Isabelle de Kleine: The beauty of psychological mis-interpretation

By Ben Carr, The Edge’s Events and Technical Office (and filmmaker, producer, editor and Director)

Isabelle de Kleine: The beauty of psychological mis-interpretation from The Edge, SLQ on Vimeo.

 

Since The Edge opened in 2010 I have been able to work across a number of roles within the organisation, and one of the standout experiences from my time here has been meeting the different artists and practitioners that have come through the doors. Each one has left their mark and interpreted what happens here in their own unique way.

Isabelle de Kleine is no exception to that. She arrived at The Edge in February from Melbourne after winning a 6 week arts residency from the National Portrait Gallery for her digital portrait Untitled. Once I heard about this I jumped online and had a look at her work. I was instantly immersed with the atmosphere Isabelle had created; the sound design and visuals adding to an overall feeling of dread.

Coming from a filmmaking background myself I have always been interested in how others can use the form in a way I never would or could, while still achieving that sole purpose, reaching and affecting an audience.

Isabelle's interview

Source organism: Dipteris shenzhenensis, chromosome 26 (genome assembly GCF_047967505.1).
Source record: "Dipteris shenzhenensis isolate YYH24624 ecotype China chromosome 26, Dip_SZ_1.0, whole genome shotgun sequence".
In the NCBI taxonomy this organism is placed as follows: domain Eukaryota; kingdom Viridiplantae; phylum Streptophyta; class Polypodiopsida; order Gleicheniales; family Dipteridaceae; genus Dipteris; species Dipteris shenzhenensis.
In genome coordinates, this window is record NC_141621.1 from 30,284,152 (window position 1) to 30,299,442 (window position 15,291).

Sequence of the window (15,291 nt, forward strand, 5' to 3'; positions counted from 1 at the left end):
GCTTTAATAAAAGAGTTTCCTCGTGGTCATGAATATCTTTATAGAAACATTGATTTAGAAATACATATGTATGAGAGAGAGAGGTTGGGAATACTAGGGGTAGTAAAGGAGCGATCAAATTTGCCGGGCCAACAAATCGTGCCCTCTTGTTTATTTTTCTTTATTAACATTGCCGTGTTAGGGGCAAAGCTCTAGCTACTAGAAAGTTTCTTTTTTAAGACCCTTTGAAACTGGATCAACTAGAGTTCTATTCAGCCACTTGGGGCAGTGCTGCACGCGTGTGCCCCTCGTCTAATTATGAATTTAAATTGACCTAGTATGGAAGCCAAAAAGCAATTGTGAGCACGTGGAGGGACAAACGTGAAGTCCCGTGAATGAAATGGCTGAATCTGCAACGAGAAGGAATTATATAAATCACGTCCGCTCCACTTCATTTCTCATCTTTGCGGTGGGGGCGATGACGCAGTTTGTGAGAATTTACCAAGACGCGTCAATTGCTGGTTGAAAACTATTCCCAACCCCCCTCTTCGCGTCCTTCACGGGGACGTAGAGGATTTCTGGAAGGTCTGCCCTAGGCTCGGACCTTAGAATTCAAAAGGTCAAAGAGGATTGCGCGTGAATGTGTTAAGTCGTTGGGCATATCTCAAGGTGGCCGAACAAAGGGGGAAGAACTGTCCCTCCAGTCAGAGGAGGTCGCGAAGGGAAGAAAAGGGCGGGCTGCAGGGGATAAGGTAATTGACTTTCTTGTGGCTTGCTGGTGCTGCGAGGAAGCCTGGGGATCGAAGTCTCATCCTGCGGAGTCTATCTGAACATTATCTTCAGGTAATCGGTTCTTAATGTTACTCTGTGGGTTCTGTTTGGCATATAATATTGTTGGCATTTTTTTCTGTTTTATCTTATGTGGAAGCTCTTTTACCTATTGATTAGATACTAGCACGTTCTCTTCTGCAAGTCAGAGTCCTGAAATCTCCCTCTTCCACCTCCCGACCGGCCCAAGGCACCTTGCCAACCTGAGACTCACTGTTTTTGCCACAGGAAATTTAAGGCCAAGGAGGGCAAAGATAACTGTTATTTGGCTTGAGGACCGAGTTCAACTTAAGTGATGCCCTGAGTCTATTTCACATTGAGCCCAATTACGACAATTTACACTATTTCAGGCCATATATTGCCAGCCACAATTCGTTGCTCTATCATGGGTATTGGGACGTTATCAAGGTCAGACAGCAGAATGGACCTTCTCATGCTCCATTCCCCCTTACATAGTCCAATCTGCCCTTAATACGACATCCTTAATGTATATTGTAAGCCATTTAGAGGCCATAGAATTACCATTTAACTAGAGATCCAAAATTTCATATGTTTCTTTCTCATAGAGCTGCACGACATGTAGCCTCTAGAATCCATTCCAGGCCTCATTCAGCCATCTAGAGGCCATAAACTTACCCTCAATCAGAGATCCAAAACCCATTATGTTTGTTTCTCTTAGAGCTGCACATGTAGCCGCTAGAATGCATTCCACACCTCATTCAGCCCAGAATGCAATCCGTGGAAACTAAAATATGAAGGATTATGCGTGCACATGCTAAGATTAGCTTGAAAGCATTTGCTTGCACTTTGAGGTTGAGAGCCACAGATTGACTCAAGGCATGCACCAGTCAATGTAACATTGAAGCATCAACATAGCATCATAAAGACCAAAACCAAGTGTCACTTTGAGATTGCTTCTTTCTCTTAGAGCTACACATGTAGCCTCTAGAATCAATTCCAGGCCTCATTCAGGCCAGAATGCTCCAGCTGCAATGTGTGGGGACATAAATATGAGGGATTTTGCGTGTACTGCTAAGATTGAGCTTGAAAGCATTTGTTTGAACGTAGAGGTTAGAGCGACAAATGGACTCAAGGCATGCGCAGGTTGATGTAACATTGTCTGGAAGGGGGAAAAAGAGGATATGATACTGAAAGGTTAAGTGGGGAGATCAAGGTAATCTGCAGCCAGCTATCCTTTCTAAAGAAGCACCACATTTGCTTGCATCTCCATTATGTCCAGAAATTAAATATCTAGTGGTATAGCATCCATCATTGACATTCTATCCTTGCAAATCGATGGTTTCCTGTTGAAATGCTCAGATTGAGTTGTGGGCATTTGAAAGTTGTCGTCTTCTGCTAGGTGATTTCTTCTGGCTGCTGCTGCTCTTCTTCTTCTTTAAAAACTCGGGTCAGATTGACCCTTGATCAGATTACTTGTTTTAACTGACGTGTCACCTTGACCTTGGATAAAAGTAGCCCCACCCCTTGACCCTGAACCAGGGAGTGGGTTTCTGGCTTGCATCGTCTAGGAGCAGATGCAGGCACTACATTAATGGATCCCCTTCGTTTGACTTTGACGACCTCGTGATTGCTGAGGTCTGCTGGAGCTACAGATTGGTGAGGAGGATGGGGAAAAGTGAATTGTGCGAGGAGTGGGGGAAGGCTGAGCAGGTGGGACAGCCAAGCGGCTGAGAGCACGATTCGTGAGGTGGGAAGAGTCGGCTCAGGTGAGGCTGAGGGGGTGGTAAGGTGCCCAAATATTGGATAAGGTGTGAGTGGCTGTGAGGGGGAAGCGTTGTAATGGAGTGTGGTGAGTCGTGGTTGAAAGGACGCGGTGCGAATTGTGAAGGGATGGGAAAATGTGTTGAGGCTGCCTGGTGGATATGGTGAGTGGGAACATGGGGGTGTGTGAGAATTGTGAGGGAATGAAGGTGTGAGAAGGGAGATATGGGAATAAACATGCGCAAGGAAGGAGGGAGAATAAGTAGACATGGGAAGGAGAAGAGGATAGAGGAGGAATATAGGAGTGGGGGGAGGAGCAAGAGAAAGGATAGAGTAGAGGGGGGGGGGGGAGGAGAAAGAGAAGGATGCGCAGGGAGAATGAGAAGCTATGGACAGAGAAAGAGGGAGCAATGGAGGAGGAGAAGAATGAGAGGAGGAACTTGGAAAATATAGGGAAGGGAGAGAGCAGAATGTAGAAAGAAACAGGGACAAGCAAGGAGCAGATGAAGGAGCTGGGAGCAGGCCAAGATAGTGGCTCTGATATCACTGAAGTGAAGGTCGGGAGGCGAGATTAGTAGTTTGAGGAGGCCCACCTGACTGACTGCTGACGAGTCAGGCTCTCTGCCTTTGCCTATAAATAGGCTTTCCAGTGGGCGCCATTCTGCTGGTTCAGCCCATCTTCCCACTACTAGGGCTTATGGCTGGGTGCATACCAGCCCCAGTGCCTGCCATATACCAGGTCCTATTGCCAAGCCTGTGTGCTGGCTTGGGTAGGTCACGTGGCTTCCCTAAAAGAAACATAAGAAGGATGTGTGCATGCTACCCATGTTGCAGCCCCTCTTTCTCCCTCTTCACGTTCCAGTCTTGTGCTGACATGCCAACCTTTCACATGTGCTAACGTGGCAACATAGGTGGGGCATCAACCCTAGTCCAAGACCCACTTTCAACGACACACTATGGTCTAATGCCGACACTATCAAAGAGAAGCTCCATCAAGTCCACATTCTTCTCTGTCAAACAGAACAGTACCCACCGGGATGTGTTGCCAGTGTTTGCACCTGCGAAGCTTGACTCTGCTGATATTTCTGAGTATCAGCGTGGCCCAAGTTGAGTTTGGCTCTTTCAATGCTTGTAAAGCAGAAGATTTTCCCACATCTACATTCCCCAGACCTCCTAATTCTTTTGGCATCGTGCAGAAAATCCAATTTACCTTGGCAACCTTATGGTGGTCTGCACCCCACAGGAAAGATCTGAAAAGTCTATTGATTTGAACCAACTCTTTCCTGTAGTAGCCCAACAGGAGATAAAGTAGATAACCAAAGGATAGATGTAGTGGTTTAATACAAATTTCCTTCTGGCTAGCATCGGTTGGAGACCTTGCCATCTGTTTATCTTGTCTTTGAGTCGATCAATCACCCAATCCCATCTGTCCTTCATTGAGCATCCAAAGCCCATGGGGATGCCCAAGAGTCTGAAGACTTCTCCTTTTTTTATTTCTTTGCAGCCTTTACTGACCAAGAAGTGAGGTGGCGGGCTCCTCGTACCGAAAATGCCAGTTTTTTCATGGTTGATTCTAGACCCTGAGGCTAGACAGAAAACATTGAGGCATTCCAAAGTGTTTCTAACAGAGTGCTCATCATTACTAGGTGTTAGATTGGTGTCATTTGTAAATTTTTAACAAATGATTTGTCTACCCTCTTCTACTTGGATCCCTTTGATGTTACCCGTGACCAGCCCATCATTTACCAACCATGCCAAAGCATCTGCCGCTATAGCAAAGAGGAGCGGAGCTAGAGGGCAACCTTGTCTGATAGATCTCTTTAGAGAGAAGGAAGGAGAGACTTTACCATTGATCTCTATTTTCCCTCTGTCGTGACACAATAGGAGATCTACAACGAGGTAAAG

From making the short documentary piece on Isabelle’s time here I was able to chat to her quite regularly. What I did notice was her laid back nature and a strong sense of purpose and commitment to what she was doing. I know while some of us, given a residency in a different city might find their diligence wane, Isabelle kept a strong focus throughout and the work she displayed at the end of her time here spoke for itself.

Isabelle filming her projects

I would describe Isabelle as a quiet and unassuming person, but as an artist she has an essential talent, the ability to see what others don’t. When I was filming her practice, I did notice a common theme; she was usually asked what her work was trying to say. As a documentary filmmaker I am unaccustomed to this type of question, and if it is asked then I need to ask some serious questions of myself. On the other end of the spectrum I felt like I didn’t want Isabelle to explain too much about her work, the visuals and sound of her portraits meant so much more than any verbal explanation.

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